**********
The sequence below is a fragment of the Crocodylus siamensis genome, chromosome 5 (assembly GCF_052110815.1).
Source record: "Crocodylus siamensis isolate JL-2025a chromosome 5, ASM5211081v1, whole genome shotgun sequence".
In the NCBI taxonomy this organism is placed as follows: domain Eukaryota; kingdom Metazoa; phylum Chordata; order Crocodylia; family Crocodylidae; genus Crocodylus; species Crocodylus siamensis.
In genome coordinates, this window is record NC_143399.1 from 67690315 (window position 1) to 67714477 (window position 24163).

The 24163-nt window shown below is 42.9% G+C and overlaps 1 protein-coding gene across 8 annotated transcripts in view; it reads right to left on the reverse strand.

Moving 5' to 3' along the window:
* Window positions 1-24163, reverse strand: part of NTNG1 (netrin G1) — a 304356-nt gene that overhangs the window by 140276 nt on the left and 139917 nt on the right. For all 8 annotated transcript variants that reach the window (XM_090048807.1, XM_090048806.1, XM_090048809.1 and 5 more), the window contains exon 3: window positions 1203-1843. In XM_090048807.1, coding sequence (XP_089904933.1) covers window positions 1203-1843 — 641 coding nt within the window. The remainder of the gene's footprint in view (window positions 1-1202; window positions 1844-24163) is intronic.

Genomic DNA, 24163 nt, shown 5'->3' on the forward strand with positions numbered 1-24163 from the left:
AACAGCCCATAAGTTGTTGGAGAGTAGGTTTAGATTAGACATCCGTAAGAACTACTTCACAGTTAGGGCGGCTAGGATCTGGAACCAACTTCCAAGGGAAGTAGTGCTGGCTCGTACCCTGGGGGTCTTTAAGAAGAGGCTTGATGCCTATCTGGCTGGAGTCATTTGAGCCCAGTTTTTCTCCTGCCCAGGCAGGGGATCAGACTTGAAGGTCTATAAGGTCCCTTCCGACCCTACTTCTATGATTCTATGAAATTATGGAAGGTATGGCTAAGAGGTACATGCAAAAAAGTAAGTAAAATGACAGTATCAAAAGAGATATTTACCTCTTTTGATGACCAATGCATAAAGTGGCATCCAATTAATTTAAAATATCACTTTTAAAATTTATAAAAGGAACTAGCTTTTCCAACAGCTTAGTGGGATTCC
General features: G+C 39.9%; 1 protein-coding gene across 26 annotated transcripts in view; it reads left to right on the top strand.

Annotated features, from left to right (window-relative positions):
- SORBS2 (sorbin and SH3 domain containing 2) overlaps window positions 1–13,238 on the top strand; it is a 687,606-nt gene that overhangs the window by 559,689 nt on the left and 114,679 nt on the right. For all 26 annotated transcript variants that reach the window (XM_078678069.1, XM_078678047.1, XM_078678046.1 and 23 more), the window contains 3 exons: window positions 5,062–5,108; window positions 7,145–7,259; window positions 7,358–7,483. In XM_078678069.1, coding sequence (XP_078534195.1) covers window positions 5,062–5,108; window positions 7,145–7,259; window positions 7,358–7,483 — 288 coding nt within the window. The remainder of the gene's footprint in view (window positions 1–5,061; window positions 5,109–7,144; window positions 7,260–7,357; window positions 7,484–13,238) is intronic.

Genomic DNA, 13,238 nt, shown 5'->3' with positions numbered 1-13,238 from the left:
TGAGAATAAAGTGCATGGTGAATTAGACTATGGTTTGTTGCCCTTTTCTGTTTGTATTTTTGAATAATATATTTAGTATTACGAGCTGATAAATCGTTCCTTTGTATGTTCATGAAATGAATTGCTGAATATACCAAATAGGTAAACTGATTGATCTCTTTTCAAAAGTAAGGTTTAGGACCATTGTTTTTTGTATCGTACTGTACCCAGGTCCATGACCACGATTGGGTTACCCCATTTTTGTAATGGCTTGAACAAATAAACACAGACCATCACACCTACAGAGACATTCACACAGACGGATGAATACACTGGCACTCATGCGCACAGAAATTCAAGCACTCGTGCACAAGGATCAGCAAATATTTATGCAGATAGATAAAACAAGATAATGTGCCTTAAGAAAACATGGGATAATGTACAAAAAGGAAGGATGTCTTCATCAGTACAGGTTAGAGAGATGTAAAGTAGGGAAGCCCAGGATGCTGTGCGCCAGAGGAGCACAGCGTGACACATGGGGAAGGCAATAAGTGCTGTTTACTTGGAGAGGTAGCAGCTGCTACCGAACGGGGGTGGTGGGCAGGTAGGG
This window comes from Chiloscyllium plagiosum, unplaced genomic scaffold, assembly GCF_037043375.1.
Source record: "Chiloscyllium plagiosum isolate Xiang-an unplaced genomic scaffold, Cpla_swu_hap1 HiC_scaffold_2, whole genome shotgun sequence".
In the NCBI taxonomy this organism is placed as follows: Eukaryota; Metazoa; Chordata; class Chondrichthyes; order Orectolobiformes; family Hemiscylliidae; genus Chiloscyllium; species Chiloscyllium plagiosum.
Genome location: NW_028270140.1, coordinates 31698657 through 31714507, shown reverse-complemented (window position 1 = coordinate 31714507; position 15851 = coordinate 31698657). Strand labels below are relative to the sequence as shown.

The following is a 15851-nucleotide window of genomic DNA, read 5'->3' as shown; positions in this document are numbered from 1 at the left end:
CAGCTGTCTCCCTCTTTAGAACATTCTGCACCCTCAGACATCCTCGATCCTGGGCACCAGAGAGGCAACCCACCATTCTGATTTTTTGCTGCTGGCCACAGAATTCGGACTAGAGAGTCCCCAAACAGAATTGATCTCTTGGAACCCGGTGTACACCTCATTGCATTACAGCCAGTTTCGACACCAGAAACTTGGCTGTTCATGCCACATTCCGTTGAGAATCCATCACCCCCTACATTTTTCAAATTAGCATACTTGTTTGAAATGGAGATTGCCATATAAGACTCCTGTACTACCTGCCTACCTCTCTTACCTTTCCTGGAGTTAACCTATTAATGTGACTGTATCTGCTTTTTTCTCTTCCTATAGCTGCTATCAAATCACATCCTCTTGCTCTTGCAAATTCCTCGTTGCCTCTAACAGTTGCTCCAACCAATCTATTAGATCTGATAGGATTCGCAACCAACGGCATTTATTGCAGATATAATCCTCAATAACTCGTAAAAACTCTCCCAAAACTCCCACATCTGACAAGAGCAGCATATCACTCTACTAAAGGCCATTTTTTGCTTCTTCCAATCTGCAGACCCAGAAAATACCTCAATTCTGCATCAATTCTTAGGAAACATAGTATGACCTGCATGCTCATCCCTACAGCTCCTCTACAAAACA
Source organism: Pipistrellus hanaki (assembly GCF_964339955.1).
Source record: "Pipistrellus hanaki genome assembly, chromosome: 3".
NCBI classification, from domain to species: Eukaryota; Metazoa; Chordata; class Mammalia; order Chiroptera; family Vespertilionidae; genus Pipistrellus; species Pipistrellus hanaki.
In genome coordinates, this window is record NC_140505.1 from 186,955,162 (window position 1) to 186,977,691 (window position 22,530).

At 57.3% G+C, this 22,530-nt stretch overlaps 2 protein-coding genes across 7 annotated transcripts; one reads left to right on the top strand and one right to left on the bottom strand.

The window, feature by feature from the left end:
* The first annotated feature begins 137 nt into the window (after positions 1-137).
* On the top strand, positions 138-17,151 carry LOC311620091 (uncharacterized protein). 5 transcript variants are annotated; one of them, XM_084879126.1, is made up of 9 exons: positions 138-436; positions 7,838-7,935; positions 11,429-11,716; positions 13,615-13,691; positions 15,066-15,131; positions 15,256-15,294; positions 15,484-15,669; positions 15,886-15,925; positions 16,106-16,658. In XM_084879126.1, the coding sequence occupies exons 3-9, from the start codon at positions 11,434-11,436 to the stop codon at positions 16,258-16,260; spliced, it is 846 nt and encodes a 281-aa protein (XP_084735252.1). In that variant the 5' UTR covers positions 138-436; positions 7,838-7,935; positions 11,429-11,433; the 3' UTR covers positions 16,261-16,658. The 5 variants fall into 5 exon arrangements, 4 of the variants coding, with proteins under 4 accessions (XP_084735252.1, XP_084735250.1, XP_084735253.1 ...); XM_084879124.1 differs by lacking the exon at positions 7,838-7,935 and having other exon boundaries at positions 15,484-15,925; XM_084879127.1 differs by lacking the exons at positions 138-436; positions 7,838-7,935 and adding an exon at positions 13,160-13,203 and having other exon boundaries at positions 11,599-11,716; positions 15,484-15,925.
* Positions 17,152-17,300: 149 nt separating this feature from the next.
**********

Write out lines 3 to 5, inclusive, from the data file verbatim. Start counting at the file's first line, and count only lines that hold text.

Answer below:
In the NCBI taxonomy this organism is placed as follows: domain Eukaryota; kingdom Metazoa; phylum Chordata; order Crocodylia; family Crocodylidae; genus Crocodylus; species Crocodylus siamensis.
In genome coordinates, this window is record NC_143399.1 from 67690315 (window position 1) to 67714477 (window position 24163).

The 24163-nt window shown below is 42.9% G+C and overlaps 1 protein-coding gene across 8 annotated transcripts in view; it reads right to left on the reverse strand.